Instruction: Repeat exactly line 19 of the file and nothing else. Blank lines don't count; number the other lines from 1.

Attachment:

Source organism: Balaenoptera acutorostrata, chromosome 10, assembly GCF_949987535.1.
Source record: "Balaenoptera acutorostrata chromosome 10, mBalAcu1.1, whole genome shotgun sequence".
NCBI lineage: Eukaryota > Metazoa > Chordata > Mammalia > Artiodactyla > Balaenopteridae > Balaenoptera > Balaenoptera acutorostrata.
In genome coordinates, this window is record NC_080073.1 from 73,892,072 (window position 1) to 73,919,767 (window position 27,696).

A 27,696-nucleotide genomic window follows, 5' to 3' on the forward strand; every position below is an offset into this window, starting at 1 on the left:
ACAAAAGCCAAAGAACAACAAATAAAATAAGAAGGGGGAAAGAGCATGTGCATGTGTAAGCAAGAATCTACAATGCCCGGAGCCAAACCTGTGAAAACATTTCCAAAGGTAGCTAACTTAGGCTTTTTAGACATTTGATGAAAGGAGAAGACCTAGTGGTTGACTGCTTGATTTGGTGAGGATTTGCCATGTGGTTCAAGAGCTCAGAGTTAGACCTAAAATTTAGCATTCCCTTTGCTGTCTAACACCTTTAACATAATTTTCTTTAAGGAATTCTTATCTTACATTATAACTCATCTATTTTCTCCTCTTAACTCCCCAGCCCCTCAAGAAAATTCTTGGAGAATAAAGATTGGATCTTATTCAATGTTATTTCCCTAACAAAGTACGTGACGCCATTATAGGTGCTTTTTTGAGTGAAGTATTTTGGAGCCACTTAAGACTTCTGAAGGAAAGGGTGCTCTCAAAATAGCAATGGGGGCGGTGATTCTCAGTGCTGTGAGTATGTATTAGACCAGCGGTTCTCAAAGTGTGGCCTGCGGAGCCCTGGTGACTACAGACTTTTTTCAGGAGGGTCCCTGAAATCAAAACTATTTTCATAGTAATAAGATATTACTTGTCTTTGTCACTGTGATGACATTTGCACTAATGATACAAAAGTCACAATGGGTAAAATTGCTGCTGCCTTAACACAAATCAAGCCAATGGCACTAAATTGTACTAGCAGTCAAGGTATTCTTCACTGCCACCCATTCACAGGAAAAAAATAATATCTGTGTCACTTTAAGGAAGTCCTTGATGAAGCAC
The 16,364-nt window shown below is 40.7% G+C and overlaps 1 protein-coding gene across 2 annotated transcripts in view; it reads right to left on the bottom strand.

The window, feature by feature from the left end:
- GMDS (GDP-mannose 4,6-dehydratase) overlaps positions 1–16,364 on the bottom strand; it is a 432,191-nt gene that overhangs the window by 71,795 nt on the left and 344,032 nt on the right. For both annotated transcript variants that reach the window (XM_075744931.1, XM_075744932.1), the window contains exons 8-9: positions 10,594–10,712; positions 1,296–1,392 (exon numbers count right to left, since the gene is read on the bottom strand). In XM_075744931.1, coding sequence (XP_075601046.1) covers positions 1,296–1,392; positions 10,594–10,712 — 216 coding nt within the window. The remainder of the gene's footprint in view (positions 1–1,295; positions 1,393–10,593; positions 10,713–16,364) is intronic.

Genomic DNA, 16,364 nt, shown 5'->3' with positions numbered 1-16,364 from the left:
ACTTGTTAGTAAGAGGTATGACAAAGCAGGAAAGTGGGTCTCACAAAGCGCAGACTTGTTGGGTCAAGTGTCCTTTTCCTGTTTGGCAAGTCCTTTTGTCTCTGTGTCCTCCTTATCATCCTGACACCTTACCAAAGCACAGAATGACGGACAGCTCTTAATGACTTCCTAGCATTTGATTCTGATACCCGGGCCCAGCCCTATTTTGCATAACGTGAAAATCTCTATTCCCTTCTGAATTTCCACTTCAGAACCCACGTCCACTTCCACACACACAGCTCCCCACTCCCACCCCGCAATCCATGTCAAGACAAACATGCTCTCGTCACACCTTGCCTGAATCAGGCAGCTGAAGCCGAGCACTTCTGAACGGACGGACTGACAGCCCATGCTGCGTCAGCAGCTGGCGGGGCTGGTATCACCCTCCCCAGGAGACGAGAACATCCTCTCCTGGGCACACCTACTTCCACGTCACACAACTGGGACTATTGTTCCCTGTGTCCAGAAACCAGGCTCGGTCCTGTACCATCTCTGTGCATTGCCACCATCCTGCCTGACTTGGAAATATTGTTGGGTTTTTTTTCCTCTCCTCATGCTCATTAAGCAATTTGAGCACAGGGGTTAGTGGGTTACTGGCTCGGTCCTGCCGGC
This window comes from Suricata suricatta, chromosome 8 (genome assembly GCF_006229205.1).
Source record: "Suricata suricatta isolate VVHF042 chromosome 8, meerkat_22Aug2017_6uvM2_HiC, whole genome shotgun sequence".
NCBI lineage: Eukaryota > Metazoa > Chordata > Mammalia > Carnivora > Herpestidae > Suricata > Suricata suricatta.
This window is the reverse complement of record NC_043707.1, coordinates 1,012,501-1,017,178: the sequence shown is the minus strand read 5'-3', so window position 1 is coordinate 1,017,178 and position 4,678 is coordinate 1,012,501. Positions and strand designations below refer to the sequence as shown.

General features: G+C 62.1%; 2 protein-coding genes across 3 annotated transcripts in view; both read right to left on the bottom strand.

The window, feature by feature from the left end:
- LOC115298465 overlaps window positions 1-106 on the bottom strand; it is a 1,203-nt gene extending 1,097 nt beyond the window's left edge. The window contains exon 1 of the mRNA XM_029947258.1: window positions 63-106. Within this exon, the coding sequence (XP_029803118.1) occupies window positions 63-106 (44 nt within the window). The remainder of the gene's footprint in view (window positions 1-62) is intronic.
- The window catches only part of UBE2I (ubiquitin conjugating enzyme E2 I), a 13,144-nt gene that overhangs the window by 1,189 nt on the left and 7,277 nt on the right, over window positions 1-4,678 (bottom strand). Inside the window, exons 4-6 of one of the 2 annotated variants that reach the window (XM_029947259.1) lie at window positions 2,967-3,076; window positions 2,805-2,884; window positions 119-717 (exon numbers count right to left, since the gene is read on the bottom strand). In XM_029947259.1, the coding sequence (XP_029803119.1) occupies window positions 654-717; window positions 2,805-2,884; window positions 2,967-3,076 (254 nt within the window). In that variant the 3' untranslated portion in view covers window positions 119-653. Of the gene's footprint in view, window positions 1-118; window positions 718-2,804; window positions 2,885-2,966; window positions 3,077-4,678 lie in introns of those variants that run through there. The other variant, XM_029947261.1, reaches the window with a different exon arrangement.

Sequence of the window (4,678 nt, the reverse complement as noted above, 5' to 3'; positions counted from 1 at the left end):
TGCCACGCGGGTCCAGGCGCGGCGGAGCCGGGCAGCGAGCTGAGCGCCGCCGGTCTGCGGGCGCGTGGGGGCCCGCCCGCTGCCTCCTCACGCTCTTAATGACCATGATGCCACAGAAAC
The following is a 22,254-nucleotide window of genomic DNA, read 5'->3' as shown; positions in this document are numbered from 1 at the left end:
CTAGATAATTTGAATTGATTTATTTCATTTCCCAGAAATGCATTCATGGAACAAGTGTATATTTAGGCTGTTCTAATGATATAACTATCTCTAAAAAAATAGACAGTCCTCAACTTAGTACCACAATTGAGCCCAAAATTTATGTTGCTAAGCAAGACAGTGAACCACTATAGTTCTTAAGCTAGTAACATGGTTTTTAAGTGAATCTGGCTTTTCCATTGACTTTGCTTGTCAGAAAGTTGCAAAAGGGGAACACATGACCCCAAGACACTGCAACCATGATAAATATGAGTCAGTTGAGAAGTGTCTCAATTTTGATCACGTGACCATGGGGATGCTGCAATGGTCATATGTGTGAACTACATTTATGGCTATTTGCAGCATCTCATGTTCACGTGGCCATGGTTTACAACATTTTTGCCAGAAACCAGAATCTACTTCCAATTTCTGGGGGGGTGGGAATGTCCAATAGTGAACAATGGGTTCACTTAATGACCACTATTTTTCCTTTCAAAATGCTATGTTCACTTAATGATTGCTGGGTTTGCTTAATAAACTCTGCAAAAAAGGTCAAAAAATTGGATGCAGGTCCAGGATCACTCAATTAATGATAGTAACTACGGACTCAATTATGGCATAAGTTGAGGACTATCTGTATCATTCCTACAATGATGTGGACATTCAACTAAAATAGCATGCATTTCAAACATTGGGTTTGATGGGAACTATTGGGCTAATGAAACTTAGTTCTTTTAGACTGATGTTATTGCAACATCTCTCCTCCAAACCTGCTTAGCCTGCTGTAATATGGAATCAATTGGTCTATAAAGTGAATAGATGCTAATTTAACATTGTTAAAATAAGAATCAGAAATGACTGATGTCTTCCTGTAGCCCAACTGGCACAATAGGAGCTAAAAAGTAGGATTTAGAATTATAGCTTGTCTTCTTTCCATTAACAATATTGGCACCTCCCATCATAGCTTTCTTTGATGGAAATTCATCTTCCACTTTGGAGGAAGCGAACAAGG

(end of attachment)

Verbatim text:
- The window catches only part of UBE2I (ubiquitin conjugating enzyme E2 I), a 13,144-nt gene that overhangs the window by 1,189 nt on the left and 7,277 nt on the right, over window positions 1-4,678 (bottom strand). Inside the window, exons 4-6 of one of the 2 annotated variants that reach the window (XM_029947259.1) lie at window positions 2,967-3,076; window positions 2,805-2,884; window positions 119-717 (exon numbers count right to left, since the gene is read on the bottom strand). In XM_029947259.1, the coding sequence (XP_029803119.1) occupies window positions 654-717; window positions 2,805-2,884; window positions 2,967-3,076 (254 nt within the window). In that variant the 3' untranslated portion in view covers window positions 119-653. Of the gene's footprint in view, window positions 1-118; window positions 718-2,804; window positions 2,885-2,966; window positions 3,077-4,678 lie in introns of those variants that run through there. The other variant, XM_029947261.1, reaches the window with a different exon arrangement.